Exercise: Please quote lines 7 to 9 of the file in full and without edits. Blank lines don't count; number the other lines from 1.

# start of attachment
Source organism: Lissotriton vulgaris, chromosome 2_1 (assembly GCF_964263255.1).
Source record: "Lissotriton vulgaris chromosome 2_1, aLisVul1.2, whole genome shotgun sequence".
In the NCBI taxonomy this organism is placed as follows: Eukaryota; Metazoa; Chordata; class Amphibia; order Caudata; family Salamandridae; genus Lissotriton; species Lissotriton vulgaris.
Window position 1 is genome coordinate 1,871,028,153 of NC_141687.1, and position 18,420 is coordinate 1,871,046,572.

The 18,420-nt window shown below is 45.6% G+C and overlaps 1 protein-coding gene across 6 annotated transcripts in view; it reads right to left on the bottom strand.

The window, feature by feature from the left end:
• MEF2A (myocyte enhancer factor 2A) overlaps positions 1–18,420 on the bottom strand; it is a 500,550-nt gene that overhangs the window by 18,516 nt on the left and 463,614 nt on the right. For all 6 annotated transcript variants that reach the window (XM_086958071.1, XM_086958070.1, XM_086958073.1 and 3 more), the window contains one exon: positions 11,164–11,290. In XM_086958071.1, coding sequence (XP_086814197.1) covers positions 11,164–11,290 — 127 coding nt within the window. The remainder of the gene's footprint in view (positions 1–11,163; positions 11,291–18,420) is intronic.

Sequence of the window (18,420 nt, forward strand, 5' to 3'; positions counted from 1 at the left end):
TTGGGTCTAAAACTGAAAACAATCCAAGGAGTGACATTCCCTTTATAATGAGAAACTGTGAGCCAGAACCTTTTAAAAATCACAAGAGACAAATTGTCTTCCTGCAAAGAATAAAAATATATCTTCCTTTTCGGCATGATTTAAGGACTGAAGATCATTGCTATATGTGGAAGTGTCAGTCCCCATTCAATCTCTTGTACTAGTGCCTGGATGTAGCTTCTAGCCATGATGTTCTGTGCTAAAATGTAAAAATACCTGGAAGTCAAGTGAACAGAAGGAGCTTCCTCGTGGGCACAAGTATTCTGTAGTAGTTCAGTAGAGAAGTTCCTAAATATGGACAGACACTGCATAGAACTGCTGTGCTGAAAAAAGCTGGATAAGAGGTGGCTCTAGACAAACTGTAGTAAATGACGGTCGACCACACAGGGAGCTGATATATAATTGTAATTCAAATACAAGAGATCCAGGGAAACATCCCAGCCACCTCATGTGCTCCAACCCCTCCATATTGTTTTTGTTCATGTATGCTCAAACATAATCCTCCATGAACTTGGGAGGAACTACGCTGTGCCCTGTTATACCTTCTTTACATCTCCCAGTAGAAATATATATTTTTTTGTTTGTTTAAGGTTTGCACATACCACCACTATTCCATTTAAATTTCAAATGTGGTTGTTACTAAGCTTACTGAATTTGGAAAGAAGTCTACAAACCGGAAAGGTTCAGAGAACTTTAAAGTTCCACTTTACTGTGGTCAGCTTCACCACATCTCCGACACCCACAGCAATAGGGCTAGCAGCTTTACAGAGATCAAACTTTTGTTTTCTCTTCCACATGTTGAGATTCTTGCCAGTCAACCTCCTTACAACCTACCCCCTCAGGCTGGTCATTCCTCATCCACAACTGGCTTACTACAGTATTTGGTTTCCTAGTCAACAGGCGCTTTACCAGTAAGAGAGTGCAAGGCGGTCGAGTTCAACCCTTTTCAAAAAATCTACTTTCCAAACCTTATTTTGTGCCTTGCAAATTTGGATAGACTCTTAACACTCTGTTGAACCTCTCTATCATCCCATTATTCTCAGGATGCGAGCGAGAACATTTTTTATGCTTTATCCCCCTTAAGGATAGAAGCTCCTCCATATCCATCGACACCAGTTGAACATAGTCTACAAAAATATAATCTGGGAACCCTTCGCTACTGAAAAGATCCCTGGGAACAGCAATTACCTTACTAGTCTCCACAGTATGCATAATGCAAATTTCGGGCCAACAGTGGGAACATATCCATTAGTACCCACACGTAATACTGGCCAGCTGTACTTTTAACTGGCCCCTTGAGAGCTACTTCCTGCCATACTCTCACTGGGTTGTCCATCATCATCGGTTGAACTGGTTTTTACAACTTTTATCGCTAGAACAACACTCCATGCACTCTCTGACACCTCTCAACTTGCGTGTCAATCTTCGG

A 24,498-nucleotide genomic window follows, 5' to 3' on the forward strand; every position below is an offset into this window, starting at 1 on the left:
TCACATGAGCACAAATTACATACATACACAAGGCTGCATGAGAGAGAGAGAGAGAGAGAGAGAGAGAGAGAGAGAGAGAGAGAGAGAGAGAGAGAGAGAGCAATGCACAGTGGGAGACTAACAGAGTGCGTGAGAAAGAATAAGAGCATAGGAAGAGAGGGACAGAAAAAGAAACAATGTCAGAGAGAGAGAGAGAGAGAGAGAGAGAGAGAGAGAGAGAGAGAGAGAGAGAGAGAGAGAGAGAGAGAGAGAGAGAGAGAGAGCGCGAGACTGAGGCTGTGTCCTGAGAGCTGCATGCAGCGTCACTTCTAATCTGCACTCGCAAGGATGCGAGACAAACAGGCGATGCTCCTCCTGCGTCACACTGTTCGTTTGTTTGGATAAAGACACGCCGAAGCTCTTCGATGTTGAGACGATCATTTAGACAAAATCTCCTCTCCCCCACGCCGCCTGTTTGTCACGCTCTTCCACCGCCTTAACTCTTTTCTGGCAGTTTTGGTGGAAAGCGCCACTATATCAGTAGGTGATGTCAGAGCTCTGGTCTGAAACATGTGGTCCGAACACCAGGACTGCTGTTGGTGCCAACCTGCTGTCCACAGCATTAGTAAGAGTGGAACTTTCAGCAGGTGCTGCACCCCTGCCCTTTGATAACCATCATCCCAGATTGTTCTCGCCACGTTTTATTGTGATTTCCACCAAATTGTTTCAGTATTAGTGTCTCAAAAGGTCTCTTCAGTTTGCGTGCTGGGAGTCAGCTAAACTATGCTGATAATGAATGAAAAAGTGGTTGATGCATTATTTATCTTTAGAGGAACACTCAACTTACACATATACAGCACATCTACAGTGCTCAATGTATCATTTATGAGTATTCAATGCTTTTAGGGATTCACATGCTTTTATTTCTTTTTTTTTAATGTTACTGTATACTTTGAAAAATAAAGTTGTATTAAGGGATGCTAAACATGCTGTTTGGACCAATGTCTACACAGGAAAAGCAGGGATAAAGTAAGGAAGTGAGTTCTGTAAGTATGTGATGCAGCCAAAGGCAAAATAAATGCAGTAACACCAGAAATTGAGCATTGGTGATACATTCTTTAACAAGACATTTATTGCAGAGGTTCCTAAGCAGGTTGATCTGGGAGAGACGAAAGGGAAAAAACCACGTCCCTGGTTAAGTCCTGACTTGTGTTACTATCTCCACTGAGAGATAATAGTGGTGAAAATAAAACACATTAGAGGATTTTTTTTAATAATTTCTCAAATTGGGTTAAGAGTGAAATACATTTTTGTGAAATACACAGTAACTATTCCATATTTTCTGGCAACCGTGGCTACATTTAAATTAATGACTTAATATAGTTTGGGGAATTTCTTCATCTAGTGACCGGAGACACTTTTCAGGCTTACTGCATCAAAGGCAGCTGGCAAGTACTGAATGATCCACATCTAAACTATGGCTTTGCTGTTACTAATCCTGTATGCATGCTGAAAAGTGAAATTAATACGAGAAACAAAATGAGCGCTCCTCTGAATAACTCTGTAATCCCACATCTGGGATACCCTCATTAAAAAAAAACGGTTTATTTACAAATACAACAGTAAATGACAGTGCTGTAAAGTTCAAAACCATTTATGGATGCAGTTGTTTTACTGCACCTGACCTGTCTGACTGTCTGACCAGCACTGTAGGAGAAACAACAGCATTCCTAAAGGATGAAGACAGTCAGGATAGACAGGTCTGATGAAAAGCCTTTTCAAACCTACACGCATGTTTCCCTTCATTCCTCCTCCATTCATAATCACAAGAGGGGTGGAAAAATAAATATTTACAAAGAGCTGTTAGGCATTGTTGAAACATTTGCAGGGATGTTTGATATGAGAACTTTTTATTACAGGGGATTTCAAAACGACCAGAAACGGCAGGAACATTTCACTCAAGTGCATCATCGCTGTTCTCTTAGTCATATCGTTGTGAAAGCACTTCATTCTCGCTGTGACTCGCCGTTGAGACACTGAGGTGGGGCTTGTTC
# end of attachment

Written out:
• MEF2A (myocyte enhancer factor 2A) overlaps positions 1–18,420 on the bottom strand; it is a 500,550-nt gene that overhangs the window by 18,516 nt on the left and 463,614 nt on the right. For all 6 annotated transcript variants that reach the window (XM_086958071.1, XM_086958070.1, XM_086958073.1 and 3 more), the window contains one exon: positions 11,164–11,290. In XM_086958071.1, coding sequence (XP_086814197.1) covers positions 11,164–11,290 — 127 coding nt within the window. The remainder of the gene's footprint in view (positions 1–11,163; positions 11,291–18,420) is intronic.

Sequence of the window (18,420 nt, forward strand, 5' to 3'; positions counted from 1 at the left end):
TTGGGTCTAAAACTGAAAACAATCCAAGGAGTGACATTCCCTTTATAATGAGAAACTGTGAGCCAGAACCTTTTAAAAATCACAAGAGACAAATTGTCTTCCTGCAAAGAATAAAAATATATCTTCCTTTTCGGCATGATTTAAGGACTGAAGATCATTGCTATATGTGGAAGTGTCAGTCCCCATTCAATCTCTTGTACTAGTGCCTGGATGTAGCTTCTAGCCATGATGTTCTGTGCTAAAATGTAAAAATACCTGGAAGTCAAGTGAACAGAAGGAGCTTCCTCGTGGGCACAAGTATTCTGTAGTAGTTCAGTAGAGAAGTTCCTAAATATGGACAGACACTGCATAGAACTGCTGTGCTGAAAAAAGCTGGATAAGAGGTGGCTCTAGACAAACTGTAGTAAATGACGGTCGACCACACAGGGAGCTGATATATAATTGTAATTCAAATACAAGAGATCCAGGGAAACATCCCAGCCACCTCATGTGCTCCAACCCCTCCATATTGTTTTTGTTCATGTATGCTCAAACATAATCCTCCATGAACTTGGGAGGAACTACGCTGTGCCCTGTTATACCTTCTTTACATCTCCCAGTAGAAATATATATTTTTTTGTTTGTTTAAGGTTTGCACATACCACCACTATTCCATTTAAATTTCAAATGTGGTTGTTACTAAGCTTACTGAATTTGGAAAGAAGTCTACAAACCGGAAAGGTTCAGAGAACTTTAAAGTTCCACTTTACTGTGGTCAGCTTCACCACATCTCCGACACCCACAGCAATAGGGCTAGCAGCTTTACAGAGATCAAACTTTTGTTTTCTCTTCCACATGTTGAGATTCTTGCCAGTCAACCTCCTTACAACCTACCCCCTCAGGCTGGTCATTCCTCATCCACAACTGGCTTACTACAGTATTTGGTTTCCTAGTCAACAGGCGCTTTACCAGTAAGAGAGTGCAAGGCGGTCGAGTTCAACCCTTTTCAAAAAATCTACTTTCCAAACCTTATTTTGTGCCTTGCAAATTTGGATAGACTCTTAACACTCTGTTGAACCTCTCTATCATCCCATTATTCTCAGGATGCGAGCGAGAACATTTTTTATGCTTTATCCCCCTTAAGGATAGAAGCTCCTCCATATCCATCGACACCAGTTGAACATAGTCTACAAAAATATAATCTGGGAACCCTTCGCTACTGAAAAGATCCCTGGGAACAGCAATTACCTTACTAGTCTCCACAGTATGCATAATGCAAATTTCGGGCCAACAGTGGGAACATATCCATTAGTACCCACACGTAATACTGGCCAGCTGTACTTTTAACTGGCCCCTTGAGAGCTACTTCCTGCCATACTCTCACTGGGTTGTCCATCATCATCGGTTGAACTGGTTTTTACAACTTTTATCGCTAGAACAACACTCCATGCACTCTCTGACACCTCTCAACTTGCGTGTCAATCTTCGG